S&P 500, Nasdaq hit nine-month highs after new wage report

The S&P 500 and Nasdaq Composite finished at their highest levels in nine months on Thursday as new data showed that wage inflation had slowed down, raising expectations that the Federal Reserve would pause its monetary tightening campaign.

The S&P 500, which tracks stocks of the top 500 American companies, added 41.26 points or 0.99 percent to conclude the trading session at 4,221.09. The tech-leaning Nasdaq finished the trading session at 13,100.98, gaining 165.70 points or 1.28 percent. The Dow Jones also ended in the green for the day, rising by 154.09 points or 0.47 percent to 33,062.36.

Nvidia Corp was the best performer in the S&P 500, adding 5.12 percent to $397.70 after the chipmaker forecast higher-than-expected revenue from its artificial intelligence (AI) business.

Meta stock boosted the Nasdaq by recording a 2.98 percent increase after the tech company introduced its next-generation virtual reality headset, the Quest 3.

Salesforce became one of the biggest weights in the Dow, posting a 4.7 percent drop after the cloud-based software firm reported the slowest revenue growth in 13 years.

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Shares of Pure Storage rose by 19.07 percent to $34.28 after the technology company posted “strong” first-quarter earnings. On the other hand, C3.ai declined by 13.2 percent after the AI company projected an annual revenue below the market’s estimates.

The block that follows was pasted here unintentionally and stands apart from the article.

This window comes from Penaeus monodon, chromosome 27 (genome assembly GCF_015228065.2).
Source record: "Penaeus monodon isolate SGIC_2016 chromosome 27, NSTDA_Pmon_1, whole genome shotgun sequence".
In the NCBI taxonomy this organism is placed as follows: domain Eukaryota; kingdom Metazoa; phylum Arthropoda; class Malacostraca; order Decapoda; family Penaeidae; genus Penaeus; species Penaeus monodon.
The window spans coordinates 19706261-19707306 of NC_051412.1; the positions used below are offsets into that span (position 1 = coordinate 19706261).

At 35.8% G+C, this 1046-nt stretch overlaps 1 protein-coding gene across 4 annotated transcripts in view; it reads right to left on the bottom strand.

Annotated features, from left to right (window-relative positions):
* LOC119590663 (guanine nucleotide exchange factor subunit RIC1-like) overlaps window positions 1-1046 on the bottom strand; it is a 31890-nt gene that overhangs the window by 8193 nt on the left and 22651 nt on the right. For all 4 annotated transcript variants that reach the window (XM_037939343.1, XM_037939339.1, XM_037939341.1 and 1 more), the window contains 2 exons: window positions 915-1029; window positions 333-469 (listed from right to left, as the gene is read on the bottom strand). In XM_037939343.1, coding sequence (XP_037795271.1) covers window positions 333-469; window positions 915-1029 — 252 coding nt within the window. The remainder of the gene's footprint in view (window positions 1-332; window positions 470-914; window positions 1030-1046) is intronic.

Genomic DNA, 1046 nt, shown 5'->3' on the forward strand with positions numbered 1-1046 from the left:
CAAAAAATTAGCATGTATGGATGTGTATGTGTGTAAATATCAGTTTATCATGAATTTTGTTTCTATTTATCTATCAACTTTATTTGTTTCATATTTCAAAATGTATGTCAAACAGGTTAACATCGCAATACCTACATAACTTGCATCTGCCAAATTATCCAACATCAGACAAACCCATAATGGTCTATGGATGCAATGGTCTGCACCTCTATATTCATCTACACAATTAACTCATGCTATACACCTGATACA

Goldman Sachs declined by 2.3 percent after the large bank announced plans to further reduce its workforce, saying that the uncertainty in the macroeconomic environment weighs on dealmaking. Dollar General also plummeted by 19.5 percent after the retailer slashed its full-year sales projection.

The S&P 500 is poised to conclude the week 0.4 percent higher. The Nasdaq is on track to post a nearly one percent gain this week, the sixth consecutive weekly gain for the index. Meanwhile, the Dow is expected to lose 0.1 percent for the week.

Management service firm ADP reported that wages grew by 6.5 percent year-over-year in May, lower than the 6.7 percent hit the month before, indicating a slowdown. The Labor Department also said the price of labor per output grew by 4.2 percent in Q1, a downward revision from the 6.3 percent growth rate estimated last month.

"Unit labor cost data for the first quarter normally doesn't trigger a reaction. But it signaled a significant improvement."

Edward Moya, OANDA senior market analyst

OANDA senior market analyst Edward Moya said the new data made the market confident about a rate hike pause, not only in June but also in July. Fed fund futures now show a 76.2 percent probability that the U.S. central bank will “skip” a rate hike in the next policy meeting.

Congress approves debt ceiling bill

In addition to the expectations of the Fed’s future monetary policy, the debt ceiling standoff among top American lawmakers also influenced the equity market over the past few weeks. Congress recently approved the Fiscal Responsibility Act, suspending the national debt limit until January 1, 2025.

President Joe Biden, who directly participated in debt ceiling negotiation with House Speaker Rep. Kevin McCarthy, praised Congress for its timely action, saying he would sign the bill into law as soon as possible. The debt agreement involved federal spending cuts for the following fiscal year.

Congress's approval ensures that the U.S. can avoid a default, which the Treasury Department predicts can come as soon as June 5. A failure to meet its payment obligations will push the U.S. economy into a recession, affecting global markets.

Analysts said the news would increase risk appetite among investors, prompting a rally in various risk markets, including the stock market.